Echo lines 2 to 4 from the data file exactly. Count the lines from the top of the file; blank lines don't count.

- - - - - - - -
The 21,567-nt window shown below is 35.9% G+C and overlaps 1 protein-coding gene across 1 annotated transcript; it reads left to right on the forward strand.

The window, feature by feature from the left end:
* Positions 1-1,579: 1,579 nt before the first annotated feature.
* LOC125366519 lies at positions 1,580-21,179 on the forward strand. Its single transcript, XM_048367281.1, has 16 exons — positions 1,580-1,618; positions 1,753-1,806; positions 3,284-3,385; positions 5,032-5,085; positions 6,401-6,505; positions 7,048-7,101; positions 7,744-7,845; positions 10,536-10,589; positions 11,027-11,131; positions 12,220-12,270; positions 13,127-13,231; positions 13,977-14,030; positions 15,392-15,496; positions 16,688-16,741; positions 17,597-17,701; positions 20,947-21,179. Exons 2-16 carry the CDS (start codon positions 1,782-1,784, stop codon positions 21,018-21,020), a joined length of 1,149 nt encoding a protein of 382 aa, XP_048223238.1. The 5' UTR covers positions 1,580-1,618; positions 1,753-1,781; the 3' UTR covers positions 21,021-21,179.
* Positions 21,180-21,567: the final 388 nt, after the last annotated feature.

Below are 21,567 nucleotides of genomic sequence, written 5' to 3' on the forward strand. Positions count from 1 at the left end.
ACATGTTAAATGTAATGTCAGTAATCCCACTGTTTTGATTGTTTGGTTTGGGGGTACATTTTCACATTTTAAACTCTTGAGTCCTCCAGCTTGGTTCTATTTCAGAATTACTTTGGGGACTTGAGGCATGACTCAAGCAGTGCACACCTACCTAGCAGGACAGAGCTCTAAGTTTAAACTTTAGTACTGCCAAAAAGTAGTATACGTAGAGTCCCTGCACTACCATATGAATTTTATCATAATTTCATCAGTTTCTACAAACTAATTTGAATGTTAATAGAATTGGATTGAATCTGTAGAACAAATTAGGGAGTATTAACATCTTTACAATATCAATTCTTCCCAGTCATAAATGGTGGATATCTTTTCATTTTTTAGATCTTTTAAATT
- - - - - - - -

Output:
The window, feature by feature from the left end:
* Positions 1-1,579: 1,579 nt before the first annotated feature.
* LOC125366519 lies at positions 1,580-21,179 on the forward strand. Its single transcript, XM_048367281.1, has 16 exons — positions 1,580-1,618; positions 1,753-1,806; positions 3,284-3,385; positions 5,032-5,085; positions 6,401-6,505; positions 7,048-7,101; positions 7,744-7,845; positions 10,536-10,589; positions 11,027-11,131; positions 12,220-12,270; positions 13,127-13,231; positions 13,977-14,030; positions 15,392-15,496; positions 16,688-16,741; positions 17,597-17,701; positions 20,947-21,179. Exons 2-16 carry the CDS (start codon positions 1,782-1,784, stop codon positions 21,018-21,020), a joined length of 1,149 nt encoding a protein of 382 aa, XP_048223238.1. The 5' UTR covers positions 1,580-1,618; positions 1,753-1,781; the 3' UTR covers positions 21,021-21,179.